In Praise of Magnolia and
In Praise of PMS
In Praise of Magnolia
When I was in my twenties I painted my bedroom shocking pink. I spray painted Hey where the fuck were you when my lights went out?* and Under neon loneliness motorcycle emptiness** below a string of multicoloured fairy lights.
Twenty years later my husband and I have spent hours poring over paint charts trying to choose something pale and neutral. So what happened, have I become boring? Driving to work I flicked from a CD to Radio 4 and came across Martin Creed (Turner Prize winner in 2001 for an empty room in which the lights went on and off at 5 second intervals) being interviewed about Kazimir Malevich’s Black Square (a square of black oil paint on a white canvas)
and whether or not it is art. I am sure I have been guilty of saying dismissive things about conceptual art and certainly I have often been at a loss as to what to say at friends’ art exhibitions. But with Martin, I’m going to call him Martin from now on, a light went on (a terrible pun, I know). He refused to get into making judgements about whether or not things were art; he said it only matters if you like it or not.
He explained that the purpose of things like black squares or white squares or lights that just go on and off is that there’s nothing but your own thoughts and reactions. In this busy world it’s nice to just sit and stare at a plain canvas and see what comes into your head.
Yes! That’s it! In my twenties I needed all my stimulation outside of me. I repainted my room every year or so. I wore homemade gold dresses and leopard faux fur hats. But at forty-four, the inside of my head has a whole lot more stuff in it, and more importantly, I know my way around in there now. I long for simple clothes, because I am interesting enough.
So rather than thinking that to paint everything magnolia smacks of a lack of imagination, perhaps the opposite is true!
As with most things, there is a middle ground, and in this case the middle ground is called Hay or number 37 by Farrow and Ball. ***
In Praise of PMS
Maintaining my equilibrium was hard this week.**** My emotions skittered all over the place, my confidence wobbled, I felt anxious and panicky. But is there anything good about PMS? However challenging I find it, I do think there is something valuable there. The veil between my emotions and the world is so thin. It’s so hard to fake my feelings. And even though I do not enjoy the few days each month of feeling a sudden loss of confidence and capability, I can’t help but wonder, if I were to scratch the surface a bit more would I find that the emotional state it unleashes could actually be useful? It might need a couple of days off work though, so that instead of normal activities I could explore doing whatever it is that would be best done on those days.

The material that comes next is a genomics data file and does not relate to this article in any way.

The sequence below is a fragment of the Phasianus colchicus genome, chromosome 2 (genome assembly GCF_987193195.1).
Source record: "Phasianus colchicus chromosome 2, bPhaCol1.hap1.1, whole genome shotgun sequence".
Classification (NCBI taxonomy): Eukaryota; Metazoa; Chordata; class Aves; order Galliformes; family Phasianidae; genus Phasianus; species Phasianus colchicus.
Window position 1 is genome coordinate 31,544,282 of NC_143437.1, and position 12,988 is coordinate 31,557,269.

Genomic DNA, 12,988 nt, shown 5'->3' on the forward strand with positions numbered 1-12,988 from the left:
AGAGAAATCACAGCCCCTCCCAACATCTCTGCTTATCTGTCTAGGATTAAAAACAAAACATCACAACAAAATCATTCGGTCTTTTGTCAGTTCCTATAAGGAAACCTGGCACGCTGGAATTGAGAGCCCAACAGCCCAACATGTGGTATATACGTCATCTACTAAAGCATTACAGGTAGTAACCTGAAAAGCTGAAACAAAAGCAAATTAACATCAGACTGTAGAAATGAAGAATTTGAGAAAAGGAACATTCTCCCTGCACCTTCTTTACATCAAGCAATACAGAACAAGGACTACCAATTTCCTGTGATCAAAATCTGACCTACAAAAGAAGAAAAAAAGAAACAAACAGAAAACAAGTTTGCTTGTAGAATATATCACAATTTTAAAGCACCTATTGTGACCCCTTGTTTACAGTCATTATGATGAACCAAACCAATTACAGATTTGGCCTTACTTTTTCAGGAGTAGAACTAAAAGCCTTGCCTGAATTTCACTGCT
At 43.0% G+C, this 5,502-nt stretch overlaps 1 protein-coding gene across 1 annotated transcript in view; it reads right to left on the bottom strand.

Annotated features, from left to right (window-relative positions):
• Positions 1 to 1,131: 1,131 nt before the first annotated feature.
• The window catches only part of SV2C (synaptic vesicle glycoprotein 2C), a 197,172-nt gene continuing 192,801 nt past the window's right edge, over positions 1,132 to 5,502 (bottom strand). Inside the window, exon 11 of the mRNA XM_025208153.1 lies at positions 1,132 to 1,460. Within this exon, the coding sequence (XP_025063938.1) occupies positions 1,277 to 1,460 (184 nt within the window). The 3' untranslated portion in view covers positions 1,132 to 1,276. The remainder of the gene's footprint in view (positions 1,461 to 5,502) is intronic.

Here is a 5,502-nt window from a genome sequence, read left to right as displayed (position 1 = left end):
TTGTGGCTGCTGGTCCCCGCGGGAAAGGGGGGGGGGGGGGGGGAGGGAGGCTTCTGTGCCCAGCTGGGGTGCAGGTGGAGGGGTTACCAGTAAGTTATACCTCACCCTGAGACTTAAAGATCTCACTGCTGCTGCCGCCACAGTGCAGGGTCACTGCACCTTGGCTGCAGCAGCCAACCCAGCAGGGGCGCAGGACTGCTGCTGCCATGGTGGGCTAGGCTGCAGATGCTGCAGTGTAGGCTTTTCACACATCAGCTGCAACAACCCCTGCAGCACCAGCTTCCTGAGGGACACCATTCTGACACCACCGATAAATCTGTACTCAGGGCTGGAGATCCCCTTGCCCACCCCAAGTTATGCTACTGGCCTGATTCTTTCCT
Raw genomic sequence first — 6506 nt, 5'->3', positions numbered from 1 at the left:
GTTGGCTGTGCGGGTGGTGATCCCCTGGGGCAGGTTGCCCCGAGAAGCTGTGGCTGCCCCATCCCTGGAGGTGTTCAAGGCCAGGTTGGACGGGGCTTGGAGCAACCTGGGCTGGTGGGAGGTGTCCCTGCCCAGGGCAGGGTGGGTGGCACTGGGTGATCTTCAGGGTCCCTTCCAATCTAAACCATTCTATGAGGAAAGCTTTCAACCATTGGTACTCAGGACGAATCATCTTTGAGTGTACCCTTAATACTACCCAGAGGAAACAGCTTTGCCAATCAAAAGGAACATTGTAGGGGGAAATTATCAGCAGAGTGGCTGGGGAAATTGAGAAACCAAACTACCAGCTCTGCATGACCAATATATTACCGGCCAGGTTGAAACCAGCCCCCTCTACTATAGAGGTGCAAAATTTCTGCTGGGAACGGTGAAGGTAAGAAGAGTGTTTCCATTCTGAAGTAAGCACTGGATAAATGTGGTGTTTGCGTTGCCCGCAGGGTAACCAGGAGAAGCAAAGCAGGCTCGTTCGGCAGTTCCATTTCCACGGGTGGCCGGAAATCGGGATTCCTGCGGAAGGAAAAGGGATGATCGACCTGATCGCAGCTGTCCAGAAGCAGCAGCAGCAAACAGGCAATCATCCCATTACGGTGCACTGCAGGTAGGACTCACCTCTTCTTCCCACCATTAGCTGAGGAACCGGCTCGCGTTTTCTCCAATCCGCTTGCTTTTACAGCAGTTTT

On Wikipedia it gives a biological explanation, saying that the woman at this time finds her man so annoying that she breaks up with him, thereby freeing her to find someone who will get her pregnant. It also quotes a man in 1873 saying that women should stay at home due to their uncontrollable behaviours when they have PMS. A different man said that women were at the height of their powers at this time and so should be freed from mundane concerns and distractions. A woman researcher said that women need time alone when they have PMS but rarely get it. And it said that some countries give women menstrual leave. (I always admired a woman at my last job who was so open with her (male) boss about asking for a day off during her period, saying, I could come to work but I’d have to sit on a black plastic bin bag and I think the patients might think it was weird. Enough information, he said, but gave her the day off).
I think I could take something from all the Wikipedia theories and opinions. So, PMS shines a light on everything that irritates, from the trivial to the important. It shows us what is not in harmony with our temperament and needs, what is bad for our soul. Of course some things will be minor that on reflection we decide to live with. Sometimes it might show us what we need to change: I suddenly fell out of love with work, suddenly couldn’t stand the late hours and the drive and the lack of support. I calmly decided to look for another job. And sometimes, all we need is some time alone, if only to eat a family size bar of Dairy Milk Fruit and Nut and watch romantic comedies, and contemplate how wonderful we are.
**Manic Street Preachers
***I know, but I probably won’t do it again for another ten years
****But I still prayed five times every day. I still felt creative, connected and insightful. I still got stuff done (my proudest achievement- I took off, washed, dried and put back on the sofa and sofa cushion covers, a feat akin to climbing Mount Kilimanjaro).